Webisodes: Resources for Providers Who Work at Opioid Treatment Programs

I’m pleased to announce new resources for providers who work at opioid treatment programs. The Governor’s Institute of North Carolina and our state’s Department of Health and Human Services sponsored this work, which is a series of webinars addressing various topics encountered at opioid treatment programs. These webinars can be found here: https://addiction-medicine.org/training/otp/

Here are the topics:

Webisode 1: Safe Standard Inductions

Webisode 2:  8-Point Take Home Criteria

Webisode 3: Exception Requests

Webisode 4: Split Dosing

Webisode 5: Effective use of the NC CSRS (North Carolina Controlled Substance Reporting System)

Webisode 6:  Benzodiazepines, Alcohol, and Opioids

Webisode 7: Reinstatements

Webisode 8: Drug Testing

Webisode 9:  Standing Orders and Scope of Practice Issues

Webisode 10:  Admission Criteria and Exceptions

Webisode 11: Pain Management for Patients on Methadone or Buprenorphine

Webisode 12: Methadone vs. Buprenorphine

Webisode 13: Duties of an OTP Medical Director

Webisode 14: Interpreting Drug Screens

Webisode 15: Methadone, EKG testing and the QT Interval

Webisode 16: Medical Conditions that may Mimic Opioid Withdrawal

Webisode 17: Hospitalized Patients Returning to an OTP

Webisode 18: Special Dosing Orders for Tapers

Webisode 19: Neurobiology of Opioid Use Disorder

These webisodes were written by Eric Morse, MD, Lisa Wheeler, PA, and…me. We picked topics and wrote brief essays that became the scripts that Dr. Morse read on the Webisodes. Each time after one of us completed an essay, we emailed it to others for critique and adherence to current evidence-based literature.

Did we agree on everything? No, but we only disagreed on fine points, not on the underlying principles of good patient care. I’m pleased with the final product, as it represents our best efforts.

A few of the webisodes are dated because they were written pre- COVID. We’ve had changes in our state, allowing many more take homes under COVID exception provisions, so Webisode 2 is a little dated.

Dr. Eric Morse did the recorded presentations. I am allergic to video presentations, so I am very grateful he was willing to do these. Dr. Eric Morse is a fellowship- trained addiction psychiatrist, with over eighteen years’ experience working in this field. Dr. Morse did a wonderful job on camera, and the graphics that accompany the verbal information were clear and simple. These are short and concise webisodes, lasting between five to eight minutes.

I wrote about half of the webisodes and was surprised that I still learned much as I was writing.  I would write a paragraph, then wonder if there was newer data available, and I’d go back to do an internet search just to make sure. Sometimes I did find new data to include, improving my essay.

Nearly twenty years ago, when I first started working at an opioid treatment program, I was woefully underprepared. I did get a facility tour and several hours of information from a physician who was medical director at the time, which was great so far as it went. I could have used a manual to help me, and webisodes such as these would have been a godsend.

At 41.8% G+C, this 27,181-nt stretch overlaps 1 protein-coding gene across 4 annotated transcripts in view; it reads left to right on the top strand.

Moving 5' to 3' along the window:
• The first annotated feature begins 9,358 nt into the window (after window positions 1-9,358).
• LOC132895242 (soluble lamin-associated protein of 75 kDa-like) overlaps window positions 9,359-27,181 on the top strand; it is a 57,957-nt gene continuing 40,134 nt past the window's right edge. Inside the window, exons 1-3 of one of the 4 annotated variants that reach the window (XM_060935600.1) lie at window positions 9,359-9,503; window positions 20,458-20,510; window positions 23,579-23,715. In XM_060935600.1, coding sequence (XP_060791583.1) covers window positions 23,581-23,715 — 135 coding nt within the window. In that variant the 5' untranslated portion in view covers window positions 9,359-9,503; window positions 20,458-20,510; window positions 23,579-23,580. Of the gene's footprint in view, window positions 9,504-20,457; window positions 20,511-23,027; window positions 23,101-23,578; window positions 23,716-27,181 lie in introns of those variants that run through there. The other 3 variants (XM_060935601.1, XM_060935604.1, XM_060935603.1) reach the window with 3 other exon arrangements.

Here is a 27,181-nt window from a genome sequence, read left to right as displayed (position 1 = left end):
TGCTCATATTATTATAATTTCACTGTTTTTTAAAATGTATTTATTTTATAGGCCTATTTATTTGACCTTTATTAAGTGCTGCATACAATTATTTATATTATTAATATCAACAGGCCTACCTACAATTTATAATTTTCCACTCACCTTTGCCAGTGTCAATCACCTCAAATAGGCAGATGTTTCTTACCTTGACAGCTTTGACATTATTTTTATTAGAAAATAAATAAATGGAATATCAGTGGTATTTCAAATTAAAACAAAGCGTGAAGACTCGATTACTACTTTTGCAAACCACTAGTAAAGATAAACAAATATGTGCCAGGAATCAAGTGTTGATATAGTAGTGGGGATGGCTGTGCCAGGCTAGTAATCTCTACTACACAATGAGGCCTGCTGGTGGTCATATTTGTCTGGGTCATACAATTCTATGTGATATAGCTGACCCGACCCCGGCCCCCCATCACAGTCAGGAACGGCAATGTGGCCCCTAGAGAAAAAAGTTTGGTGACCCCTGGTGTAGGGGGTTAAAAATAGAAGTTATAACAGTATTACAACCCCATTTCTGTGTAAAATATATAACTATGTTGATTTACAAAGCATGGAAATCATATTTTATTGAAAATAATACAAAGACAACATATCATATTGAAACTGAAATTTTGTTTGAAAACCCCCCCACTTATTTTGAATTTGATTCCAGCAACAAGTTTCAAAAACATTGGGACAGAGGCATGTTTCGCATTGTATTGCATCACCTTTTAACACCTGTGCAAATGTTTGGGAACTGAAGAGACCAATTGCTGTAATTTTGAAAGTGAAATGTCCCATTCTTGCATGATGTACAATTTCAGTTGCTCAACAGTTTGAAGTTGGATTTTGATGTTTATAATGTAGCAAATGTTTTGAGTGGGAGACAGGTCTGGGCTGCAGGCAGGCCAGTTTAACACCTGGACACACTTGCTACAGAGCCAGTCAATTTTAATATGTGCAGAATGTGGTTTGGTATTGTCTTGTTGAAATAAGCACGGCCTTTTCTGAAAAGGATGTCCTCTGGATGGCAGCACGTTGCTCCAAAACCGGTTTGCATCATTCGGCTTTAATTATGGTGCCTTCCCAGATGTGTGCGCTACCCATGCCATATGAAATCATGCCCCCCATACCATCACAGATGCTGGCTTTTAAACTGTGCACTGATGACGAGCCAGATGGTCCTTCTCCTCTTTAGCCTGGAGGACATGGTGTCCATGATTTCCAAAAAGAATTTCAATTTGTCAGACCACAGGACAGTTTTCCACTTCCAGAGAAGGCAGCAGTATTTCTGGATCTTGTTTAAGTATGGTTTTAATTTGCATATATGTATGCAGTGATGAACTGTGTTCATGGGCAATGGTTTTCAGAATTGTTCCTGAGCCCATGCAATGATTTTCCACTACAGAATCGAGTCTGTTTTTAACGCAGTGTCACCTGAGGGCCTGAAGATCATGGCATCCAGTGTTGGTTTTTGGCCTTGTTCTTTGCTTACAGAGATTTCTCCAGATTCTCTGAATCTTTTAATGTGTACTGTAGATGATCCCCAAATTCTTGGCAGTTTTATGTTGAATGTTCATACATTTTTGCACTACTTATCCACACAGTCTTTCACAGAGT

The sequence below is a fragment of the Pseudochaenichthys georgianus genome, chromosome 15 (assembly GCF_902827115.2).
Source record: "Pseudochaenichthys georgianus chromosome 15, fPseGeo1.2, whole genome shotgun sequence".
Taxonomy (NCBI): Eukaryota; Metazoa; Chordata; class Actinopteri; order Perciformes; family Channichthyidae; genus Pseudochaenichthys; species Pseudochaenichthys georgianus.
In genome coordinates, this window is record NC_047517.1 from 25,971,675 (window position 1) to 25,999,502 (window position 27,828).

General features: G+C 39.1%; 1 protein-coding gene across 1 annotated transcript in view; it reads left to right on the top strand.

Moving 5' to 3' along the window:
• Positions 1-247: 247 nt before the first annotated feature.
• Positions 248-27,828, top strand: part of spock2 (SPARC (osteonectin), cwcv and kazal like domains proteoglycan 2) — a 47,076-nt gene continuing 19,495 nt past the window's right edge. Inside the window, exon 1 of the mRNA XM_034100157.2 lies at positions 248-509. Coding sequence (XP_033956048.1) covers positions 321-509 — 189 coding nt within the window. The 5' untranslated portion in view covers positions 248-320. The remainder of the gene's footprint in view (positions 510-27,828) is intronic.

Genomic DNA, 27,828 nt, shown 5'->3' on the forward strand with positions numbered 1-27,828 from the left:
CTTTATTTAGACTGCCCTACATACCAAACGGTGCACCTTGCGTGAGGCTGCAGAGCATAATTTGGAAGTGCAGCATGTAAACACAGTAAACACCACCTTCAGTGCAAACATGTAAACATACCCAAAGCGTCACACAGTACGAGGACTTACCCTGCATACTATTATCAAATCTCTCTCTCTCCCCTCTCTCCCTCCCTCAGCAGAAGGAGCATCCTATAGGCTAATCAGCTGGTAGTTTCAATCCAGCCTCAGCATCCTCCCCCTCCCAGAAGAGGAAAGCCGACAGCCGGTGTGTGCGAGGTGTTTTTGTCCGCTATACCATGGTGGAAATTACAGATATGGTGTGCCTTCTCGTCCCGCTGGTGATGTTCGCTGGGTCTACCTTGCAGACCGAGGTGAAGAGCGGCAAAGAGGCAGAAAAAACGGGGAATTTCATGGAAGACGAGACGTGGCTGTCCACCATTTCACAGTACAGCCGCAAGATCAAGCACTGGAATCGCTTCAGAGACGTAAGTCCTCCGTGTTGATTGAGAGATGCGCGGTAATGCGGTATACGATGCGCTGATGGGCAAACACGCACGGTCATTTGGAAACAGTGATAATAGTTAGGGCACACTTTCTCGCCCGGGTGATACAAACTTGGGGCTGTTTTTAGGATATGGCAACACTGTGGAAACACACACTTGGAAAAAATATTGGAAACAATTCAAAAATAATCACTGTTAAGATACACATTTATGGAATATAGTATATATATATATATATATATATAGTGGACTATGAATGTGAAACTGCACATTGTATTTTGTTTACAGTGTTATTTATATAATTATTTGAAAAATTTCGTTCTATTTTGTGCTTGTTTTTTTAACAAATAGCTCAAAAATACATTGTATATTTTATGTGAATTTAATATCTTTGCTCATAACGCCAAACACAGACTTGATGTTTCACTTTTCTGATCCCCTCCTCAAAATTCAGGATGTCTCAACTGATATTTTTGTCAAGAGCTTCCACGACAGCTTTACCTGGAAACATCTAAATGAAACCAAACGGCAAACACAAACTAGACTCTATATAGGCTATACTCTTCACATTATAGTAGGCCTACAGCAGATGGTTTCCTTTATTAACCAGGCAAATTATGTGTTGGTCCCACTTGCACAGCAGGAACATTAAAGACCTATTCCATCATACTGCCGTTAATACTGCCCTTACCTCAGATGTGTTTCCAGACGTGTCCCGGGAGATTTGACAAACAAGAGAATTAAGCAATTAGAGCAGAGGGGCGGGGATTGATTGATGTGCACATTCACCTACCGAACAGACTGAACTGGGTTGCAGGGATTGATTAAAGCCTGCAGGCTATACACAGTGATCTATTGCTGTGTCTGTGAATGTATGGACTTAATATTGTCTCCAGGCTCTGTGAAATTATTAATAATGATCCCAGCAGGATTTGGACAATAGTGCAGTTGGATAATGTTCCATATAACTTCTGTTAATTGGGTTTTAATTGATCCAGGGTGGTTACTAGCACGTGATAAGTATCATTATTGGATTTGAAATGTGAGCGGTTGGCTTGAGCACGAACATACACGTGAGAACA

These days, we have all sorts of informational media: SAMHSA has published books, downloadable for free from their website, containing the basic information needed. TIP 63 is the latest iteration of this data. ASAM (the American Society of Addiction Medicine) has published guidelines for treating opioid use disorder with medications.

There’s the PCSS forum, sponsored by APPP, where providers can get a mentor to help guide them when using medications to treat opioid use disorders.

These webisodes are the latest educational supports available for free to any OTP providers and need to be watched if you are new to the field. Maybe they need to be watched even if you are “old” to the field like me. Sometimes I think I know something, but what I remember turns out not to be quite accurate

I am grateful to the Governor’s Institute and the NC DHHS for identifying this educational need and their support to fill the need. I especially appreciate Dr. Morse’s willingness to do the on-camera work.

Check out these webisodes and let me know what you think!

One response to this post.

  1. Posted by Tony Keen on November 18, 2020 at 11:10 pm

    Not so much a comment for this particular article, although it was good. I just wanted to say thanks for continuing the Blog and continuing to advocate for addicts everywhere. I have followed you through the beginning of my recovery which I didn’t take serious at all, all the way through the years to my now hopeful defeat of active addiction. The most powerful was your blog about Sublocade, which saved my life, job, and marriage. I appreciate all you do and there are probably hundreds of us out here that have gotten through addiction with you while you didn’t even realize it…keep up your great work and I would love to meet you one day

    Reply

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